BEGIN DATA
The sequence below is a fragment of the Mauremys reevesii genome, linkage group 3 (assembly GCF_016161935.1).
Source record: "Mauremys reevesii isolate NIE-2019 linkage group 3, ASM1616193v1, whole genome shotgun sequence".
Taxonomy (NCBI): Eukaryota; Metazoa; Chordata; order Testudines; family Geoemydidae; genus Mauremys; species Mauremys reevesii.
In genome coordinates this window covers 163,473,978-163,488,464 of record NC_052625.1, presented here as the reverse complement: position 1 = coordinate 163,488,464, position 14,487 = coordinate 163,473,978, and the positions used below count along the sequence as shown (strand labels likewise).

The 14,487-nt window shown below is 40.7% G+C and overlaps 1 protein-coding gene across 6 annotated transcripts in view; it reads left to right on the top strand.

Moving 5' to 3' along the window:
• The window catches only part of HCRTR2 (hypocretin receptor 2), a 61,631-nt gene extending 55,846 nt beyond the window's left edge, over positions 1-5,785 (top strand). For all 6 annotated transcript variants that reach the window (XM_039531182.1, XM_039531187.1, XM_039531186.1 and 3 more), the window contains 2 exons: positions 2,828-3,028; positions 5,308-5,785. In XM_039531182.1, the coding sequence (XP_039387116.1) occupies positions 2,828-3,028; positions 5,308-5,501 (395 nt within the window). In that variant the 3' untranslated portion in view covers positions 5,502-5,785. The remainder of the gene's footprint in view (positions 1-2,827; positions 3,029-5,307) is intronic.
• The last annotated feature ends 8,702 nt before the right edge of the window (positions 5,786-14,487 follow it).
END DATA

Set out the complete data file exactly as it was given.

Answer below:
The sequence below is a fragment of the Mauremys reevesii genome, linkage group 3 (assembly GCF_016161935.1).
Source record: "Mauremys reevesii isolate NIE-2019 linkage group 3, ASM1616193v1, whole genome shotgun sequence".
Taxonomy (NCBI): Eukaryota; Metazoa; Chordata; order Testudines; family Geoemydidae; genus Mauremys; species Mauremys reevesii.
In genome coordinates this window covers 163,473,978-163,488,464 of record NC_052625.1, presented here as the reverse complement: position 1 = coordinate 163,488,464, position 14,487 = coordinate 163,473,978, and the positions used below count along the sequence as shown (strand labels likewise).

The 14,487-nt window shown below is 40.7% G+C and overlaps 1 protein-coding gene across 6 annotated transcripts in view; it reads left to right on the top strand.

Moving 5' to 3' along the window:
• The window catches only part of HCRTR2 (hypocretin receptor 2), a 61,631-nt gene extending 55,846 nt beyond the window's left edge, over positions 1-5,785 (top strand). For all 6 annotated transcript variants that reach the window (XM_039531182.1, XM_039531187.1, XM_039531186.1 and 3 more), the window contains 2 exons: positions 2,828-3,028; positions 5,308-5,785. In XM_039531182.1, the coding sequence (XP_039387116.1) occupies positions 2,828-3,028; positions 5,308-5,501 (395 nt within the window). In that variant the 3' untranslated portion in view covers positions 5,502-5,785. The remainder of the gene's footprint in view (positions 1-2,827; positions 3,029-5,307) is intronic.
• The last annotated feature ends 8,702 nt before the right edge of the window (positions 5,786-14,487 follow it).